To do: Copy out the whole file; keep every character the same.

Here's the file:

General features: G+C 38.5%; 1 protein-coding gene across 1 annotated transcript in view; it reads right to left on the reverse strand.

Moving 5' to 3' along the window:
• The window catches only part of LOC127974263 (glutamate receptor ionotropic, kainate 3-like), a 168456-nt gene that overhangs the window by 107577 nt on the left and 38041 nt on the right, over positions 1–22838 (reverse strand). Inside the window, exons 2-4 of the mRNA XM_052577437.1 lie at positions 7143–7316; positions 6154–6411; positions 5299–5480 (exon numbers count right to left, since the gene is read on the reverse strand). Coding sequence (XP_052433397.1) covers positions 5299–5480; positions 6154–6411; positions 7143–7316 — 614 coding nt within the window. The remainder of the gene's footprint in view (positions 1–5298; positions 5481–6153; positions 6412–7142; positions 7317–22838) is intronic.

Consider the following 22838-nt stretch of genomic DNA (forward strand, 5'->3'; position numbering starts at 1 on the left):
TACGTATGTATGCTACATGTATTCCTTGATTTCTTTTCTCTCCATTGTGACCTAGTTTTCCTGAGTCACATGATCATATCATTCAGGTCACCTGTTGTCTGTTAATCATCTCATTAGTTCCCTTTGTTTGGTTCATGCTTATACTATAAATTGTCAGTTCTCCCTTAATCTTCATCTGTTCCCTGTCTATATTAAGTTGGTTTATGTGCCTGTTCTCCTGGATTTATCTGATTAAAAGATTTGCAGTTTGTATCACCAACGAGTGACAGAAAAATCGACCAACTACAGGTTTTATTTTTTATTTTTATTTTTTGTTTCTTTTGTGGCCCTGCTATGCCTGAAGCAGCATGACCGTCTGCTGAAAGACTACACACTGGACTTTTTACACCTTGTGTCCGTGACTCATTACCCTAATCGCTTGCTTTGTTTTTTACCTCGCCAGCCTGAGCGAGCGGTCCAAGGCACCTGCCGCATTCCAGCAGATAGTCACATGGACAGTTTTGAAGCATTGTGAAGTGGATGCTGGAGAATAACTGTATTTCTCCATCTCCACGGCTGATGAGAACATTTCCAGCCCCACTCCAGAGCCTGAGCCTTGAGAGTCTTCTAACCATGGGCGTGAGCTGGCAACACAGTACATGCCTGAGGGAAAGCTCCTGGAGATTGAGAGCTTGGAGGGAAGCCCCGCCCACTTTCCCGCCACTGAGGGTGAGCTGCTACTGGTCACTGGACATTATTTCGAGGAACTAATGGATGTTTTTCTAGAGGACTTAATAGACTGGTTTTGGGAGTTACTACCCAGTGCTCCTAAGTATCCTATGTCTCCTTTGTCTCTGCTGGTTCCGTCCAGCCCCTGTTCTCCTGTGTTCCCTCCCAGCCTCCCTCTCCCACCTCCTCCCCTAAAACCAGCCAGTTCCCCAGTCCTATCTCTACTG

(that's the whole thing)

General features: G+C 38.5%; 1 protein-coding gene across 1 annotated transcript in view; it reads right to left on the reverse strand.

Moving 5' to 3' along the window:
• The window catches only part of LOC127974263 (glutamate receptor ionotropic, kainate 3-like), a 168456-nt gene that overhangs the window by 107577 nt on the left and 38041 nt on the right, over positions 1–22838 (reverse strand). Inside the window, exons 2-4 of the mRNA XM_052577437.1 lie at positions 7143–7316; positions 6154–6411; positions 5299–5480 (exon numbers count right to left, since the gene is read on the reverse strand). Coding sequence (XP_052433397.1) covers positions 5299–5480; positions 6154–6411; positions 7143–7316 — 614 coding nt within the window. The remainder of the gene's footprint in view (positions 1–5298; positions 5481–6153; positions 6412–7142; positions 7317–22838) is intronic.

Consider the following 22838-nt stretch of genomic DNA (forward strand, 5'->3'; position numbering starts at 1 on the left):
TACGTATGTATGCTACATGTATTCCTTGATTTCTTTTCTCTCCATTGTGACCTAGTTTTCCTGAGTCACATGATCATATCATTCAGGTCACCTGTTGTCTGTTAATCATCTCATTAGTTCCCTTTGTTTGGTTCATGCTTATACTATAAATTGTCAGTTCTCCCTTAATCTTCATCTGTTCCCTGTCTATATTAAGTTGGTTTATGTGCCTGTTCTCCTGGATTTATCTGATTAAAAGATTTGCAGTTTGTATCACCAACGAGTGACAGAAAAATCGACCAACTACAGGTTTTATTTTTTATTTTTATTTTTTGTTTCTTTTGTGGCCCTGCTATGCCTGAAGCAGCATGACCGTCTGCTGAAAGACTACACACTGGACTTTTTACACCTTGTGTCCGTGACTCATTACCCTAATCGCTTGCTTTGTTTTTTACCTCGCCAGCCTGAGCGAGCGGTCCAAGGCACCTGCCGCATTCCAGCAGATAGTCACATGGACAGTTTTGAAGCATTGTGAAGTGGATGCTGGAGAATAACTGTATTTCTCCATCTCCACGGCTGATGAGAACATTTCCAGCCCCACTCCAGAGCCTGAGCCTTGAGAGTCTTCTAACCATGGGCGTGAGCTGGCAACACAGTACATGCCTGAGGGAAAGCTCCTGGAGATTGAGAGCTTGGAGGGAAGCCCCGCCCACTTTCCCGCCACTGAGGGTGAGCTGCTACTGGTCACTGGACATTATTTCGAGGAACTAATGGATGTTTTTCTAGAGGACTTAATAGACTGGTTTTGGGAGTTACTACCCAGTGCTCCTAAGTATCCTATGTCTCCTTTGTCTCTGCTGGTTCCGTCCAGCCCCTGTTCTCCTGTGTTCCCTCCCAGCCTCCCTCTCCCACCTCCTCCCCTAAAACCAGCCAGTTCCCCAGTCCTATCTCTACTG